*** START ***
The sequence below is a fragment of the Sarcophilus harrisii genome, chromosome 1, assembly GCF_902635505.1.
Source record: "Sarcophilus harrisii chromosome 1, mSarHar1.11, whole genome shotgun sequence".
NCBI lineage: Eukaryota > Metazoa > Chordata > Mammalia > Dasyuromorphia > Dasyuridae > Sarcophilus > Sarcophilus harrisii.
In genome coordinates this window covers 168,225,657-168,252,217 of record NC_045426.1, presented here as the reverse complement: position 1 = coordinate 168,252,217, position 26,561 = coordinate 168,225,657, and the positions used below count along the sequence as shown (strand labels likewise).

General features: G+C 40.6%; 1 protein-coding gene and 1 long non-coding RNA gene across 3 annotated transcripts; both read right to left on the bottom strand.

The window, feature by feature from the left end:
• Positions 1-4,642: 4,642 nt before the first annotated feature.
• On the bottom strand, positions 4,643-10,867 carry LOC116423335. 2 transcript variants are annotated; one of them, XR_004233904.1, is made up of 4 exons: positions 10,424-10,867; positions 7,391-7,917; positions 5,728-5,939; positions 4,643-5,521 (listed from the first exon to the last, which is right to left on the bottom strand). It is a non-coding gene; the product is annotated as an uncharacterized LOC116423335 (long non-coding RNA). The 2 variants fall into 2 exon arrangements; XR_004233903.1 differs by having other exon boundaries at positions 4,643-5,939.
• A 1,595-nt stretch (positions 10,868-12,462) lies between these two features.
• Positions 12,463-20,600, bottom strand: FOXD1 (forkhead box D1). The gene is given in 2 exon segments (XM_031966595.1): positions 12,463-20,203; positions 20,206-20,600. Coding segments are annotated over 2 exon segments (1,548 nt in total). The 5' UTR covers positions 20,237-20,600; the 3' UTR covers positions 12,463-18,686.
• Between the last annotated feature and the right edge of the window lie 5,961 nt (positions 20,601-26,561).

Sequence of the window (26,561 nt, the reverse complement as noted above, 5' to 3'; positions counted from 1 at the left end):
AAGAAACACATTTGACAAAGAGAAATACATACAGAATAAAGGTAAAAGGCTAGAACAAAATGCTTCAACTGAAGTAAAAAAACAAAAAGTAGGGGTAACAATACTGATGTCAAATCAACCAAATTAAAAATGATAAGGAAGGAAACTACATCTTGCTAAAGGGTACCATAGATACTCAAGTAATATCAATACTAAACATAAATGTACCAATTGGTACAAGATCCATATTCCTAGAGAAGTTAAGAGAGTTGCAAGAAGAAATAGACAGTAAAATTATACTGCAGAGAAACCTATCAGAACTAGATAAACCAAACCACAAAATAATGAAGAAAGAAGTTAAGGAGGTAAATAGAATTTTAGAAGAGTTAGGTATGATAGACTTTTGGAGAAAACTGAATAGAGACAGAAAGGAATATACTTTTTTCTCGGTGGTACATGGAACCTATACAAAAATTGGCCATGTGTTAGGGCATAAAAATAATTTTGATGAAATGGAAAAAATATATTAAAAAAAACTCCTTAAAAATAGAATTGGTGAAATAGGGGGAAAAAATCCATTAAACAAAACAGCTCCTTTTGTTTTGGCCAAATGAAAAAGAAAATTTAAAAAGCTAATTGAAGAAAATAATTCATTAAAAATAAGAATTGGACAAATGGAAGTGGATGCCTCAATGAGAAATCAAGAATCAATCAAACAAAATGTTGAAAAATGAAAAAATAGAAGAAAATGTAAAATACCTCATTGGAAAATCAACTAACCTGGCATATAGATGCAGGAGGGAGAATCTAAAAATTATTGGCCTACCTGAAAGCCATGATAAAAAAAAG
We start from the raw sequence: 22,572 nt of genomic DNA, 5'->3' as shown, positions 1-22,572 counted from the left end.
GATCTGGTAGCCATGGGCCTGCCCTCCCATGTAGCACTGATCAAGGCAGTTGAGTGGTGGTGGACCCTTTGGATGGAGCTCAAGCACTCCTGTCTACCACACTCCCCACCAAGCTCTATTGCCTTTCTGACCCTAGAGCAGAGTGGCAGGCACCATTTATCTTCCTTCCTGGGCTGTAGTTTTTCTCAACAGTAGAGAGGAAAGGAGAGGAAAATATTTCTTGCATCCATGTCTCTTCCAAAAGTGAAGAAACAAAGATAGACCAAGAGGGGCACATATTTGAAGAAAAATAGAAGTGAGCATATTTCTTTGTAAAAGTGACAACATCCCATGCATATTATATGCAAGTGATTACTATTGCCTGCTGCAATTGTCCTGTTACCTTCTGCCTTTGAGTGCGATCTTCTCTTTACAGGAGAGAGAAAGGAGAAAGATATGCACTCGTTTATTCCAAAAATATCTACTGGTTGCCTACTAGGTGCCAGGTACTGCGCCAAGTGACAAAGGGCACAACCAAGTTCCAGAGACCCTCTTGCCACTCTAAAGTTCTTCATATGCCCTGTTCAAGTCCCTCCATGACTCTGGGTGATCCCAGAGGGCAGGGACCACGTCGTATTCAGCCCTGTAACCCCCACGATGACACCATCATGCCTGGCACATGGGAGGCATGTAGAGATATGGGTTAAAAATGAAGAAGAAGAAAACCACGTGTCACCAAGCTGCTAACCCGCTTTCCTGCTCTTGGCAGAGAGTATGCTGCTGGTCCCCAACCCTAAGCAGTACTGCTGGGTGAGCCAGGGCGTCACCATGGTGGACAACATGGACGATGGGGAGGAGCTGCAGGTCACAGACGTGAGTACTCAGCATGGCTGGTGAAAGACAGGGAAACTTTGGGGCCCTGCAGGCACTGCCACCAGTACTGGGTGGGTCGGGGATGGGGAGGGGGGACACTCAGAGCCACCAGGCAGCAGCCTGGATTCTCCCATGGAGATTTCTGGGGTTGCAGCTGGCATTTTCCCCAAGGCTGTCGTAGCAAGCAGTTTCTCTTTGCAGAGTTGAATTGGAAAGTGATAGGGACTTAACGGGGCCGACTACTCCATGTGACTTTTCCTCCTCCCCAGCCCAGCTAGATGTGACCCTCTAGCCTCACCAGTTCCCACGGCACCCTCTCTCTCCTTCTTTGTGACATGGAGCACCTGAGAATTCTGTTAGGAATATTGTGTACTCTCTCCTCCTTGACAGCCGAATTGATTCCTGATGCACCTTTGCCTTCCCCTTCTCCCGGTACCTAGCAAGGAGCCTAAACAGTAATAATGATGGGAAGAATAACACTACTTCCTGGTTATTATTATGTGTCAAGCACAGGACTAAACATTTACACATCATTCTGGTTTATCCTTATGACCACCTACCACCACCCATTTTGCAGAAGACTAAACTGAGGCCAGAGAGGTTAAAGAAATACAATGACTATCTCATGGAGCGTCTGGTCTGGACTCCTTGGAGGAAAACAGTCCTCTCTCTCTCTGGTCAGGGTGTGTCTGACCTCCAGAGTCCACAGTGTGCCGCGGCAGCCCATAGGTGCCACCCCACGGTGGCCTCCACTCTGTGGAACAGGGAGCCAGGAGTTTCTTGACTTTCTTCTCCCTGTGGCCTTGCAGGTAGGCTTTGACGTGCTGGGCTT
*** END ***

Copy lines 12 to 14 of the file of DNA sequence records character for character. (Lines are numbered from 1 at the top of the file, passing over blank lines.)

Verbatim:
Sequence of the window (26,561 nt, the reverse complement as noted above, 5' to 3'; positions counted from 1 at the left end):
AAGAAACACATTTGACAAAGAGAAATACATACAGAATAAAGGTAAAAGGCTAGAACAAAATGCTTCAACTGAAGTAAAAAAACAAAAAGTAGGGGTAACAATACTGATGTCAAATCAACCAAATTAAAAATGATAAGGAAGGAAACTACATCTTGCTAAAGGGTACCATAGATACTCAAGTAATATCAATACTAAACATAAATGTACCAATTGGTACAAGATCCATATTCCTAGAGAAGTTAAGAGAGTTGCAAGAAGAAATAGACAGTAAAATTATACTGCAGAGAAACCTATCAGAACTAGATAAACCAAACCACAAAATAATGAAGAAAGAAGTTAAGGAGGTAAATAGAATTTTAGAAGAGTTAGGTATGATAGACTTTTGGAGAAAACTGAATAGAGACAGAAAGGAATATACTTTTTTCTCGGTGGTACATGGAACCTATACAAAAATTGGCCATGTGTTAGGGCATAAAAATAATTTTGATGAAATGGAAAAAATATATTAAAAAAAACTCCTTAAAAATAGAATTGGTGAAATAGGGGGAAAAAATCCATTAAACAAAACAGCTCCTTTTGTTTTGGCCAAATGAAAAAGAAAATTTAAAAAGCTAATTGAAGAAAATAATTCATTAAAAATAAGAATTGGACAAATGGAAGTGGATGCCTCAATGAGAAATCAAGAATCAATCAAACAAAATGTTGAAAAATGAAAAAATAGAAGAAAATGTAAAATACCTCATTGGAAAATCAACTAACCTGGCATATAGATGCAGGAGGGAGAATCTAAAAATTATTGGCCTACCTGAAAGCCATGATAAAAAAAAG
We start from the raw sequence: 22,572 nt of genomic DNA, 5'->3' as shown, positions 1-22,572 counted from the left end.